The second part of the budget deflcit consists of 430 million lei, which the Government is called to find in order to execute the parliamentary resolution No.1426-XIV adoptedonDecember 28,2000. The problem is that during the election campaign, the Parliament approved a resolution to increase crediting of the Individual Farms Fund by 60 million lei and promised a 20 percent increase in wages by March 1, and a 10% increase in pensions by July 1.

36.6 million lei make up the third part of the deficit. This is the World Bank and European Union money, which our Government had to receive this year to repay credits by the expiration date. However, the financing has been suspended. The next IMF mission planned for this summer will pay less attention to the policy of foreign crediting to observe Moldova's fulfillment of the memorandum obligations. Having ratified the Law of Social Assistance, the Moldovan Parliament has ignored the IMF requirements. The Government was supposed to abide by the Fund's request to receive foreign financing, but instead, they presented defaults on obligations.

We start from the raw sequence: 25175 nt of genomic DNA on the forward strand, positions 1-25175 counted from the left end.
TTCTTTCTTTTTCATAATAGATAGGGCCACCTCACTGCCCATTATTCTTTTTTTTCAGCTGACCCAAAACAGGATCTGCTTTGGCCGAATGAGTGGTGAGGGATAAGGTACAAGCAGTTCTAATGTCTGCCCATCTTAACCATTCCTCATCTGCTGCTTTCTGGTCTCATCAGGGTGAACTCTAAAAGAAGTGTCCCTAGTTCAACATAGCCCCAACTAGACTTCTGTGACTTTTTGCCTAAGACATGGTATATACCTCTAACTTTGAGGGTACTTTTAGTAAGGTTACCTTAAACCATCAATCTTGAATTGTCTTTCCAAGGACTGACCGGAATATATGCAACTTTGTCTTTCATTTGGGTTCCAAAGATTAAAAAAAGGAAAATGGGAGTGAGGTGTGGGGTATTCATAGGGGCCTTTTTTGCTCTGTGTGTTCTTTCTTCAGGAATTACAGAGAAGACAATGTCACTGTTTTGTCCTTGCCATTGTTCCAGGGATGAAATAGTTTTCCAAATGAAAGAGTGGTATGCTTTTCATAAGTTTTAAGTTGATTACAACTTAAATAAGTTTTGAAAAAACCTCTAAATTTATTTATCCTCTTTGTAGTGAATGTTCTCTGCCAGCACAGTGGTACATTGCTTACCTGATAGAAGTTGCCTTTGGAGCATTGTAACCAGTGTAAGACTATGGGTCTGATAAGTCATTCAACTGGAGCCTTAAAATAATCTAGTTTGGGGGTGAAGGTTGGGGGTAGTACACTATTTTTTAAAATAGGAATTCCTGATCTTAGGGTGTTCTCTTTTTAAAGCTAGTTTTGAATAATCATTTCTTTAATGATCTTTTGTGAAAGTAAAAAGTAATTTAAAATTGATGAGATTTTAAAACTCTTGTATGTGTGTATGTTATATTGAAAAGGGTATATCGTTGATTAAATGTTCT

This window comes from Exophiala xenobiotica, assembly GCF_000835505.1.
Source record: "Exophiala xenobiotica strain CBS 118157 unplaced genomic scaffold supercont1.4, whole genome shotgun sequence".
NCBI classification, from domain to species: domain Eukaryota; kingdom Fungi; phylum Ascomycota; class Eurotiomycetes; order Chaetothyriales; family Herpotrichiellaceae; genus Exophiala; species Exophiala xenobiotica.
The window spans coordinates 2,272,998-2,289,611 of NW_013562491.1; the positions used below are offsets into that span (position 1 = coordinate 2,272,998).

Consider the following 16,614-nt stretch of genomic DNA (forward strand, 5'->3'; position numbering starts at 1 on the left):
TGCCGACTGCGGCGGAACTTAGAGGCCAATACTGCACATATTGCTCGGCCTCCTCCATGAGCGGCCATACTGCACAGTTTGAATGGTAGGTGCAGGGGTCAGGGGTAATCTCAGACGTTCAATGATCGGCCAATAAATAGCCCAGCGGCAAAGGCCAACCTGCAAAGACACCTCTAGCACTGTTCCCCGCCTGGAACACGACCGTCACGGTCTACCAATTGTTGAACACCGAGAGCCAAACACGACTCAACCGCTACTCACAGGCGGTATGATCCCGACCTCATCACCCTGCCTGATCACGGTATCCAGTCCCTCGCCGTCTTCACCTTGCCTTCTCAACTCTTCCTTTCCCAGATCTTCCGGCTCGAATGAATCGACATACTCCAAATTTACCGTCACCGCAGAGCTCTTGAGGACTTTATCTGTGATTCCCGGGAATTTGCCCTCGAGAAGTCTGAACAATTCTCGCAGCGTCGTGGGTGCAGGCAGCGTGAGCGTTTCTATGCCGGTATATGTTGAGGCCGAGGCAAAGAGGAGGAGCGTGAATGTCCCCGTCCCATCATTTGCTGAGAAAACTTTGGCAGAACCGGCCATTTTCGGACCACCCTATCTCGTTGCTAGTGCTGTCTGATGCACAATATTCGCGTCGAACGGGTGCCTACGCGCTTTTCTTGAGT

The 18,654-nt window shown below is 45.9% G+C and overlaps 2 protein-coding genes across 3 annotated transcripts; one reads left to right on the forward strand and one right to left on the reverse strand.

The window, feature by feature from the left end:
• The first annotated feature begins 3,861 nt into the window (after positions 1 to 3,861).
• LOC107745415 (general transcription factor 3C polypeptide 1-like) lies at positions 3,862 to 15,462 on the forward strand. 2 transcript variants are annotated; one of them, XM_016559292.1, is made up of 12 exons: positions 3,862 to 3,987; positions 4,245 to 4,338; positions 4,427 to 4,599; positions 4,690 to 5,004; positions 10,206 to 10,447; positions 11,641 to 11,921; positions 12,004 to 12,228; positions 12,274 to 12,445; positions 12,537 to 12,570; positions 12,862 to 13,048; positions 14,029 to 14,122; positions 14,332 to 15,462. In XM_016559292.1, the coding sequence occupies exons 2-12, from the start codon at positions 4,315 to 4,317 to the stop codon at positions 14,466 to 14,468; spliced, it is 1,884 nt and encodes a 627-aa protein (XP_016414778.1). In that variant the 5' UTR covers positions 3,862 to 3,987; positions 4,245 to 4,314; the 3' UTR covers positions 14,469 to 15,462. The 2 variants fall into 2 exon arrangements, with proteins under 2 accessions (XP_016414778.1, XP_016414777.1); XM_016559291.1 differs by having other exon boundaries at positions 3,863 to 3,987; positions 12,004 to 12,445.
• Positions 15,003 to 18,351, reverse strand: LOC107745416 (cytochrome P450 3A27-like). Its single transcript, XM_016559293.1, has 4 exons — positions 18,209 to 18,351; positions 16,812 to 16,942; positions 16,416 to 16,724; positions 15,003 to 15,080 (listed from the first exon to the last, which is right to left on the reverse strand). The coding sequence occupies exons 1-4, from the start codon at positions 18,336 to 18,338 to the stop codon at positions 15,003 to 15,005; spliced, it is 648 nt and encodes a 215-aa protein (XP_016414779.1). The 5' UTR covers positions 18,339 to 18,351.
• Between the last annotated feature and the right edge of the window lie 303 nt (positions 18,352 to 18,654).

Moldova and IMF

Moldova became a member of the IMF on August 12,1992. The quota amounts to approximately $160 million or 0.96% from the total quota sum. Our republic has representation with 1482 votes, making 0.07% out of the total number of votes. Since 1993, Moldova has received credits. in the sum of about $144 mil-lion. The IMF loans are intended to preserve the rate of the national currency, the Moldovan lei.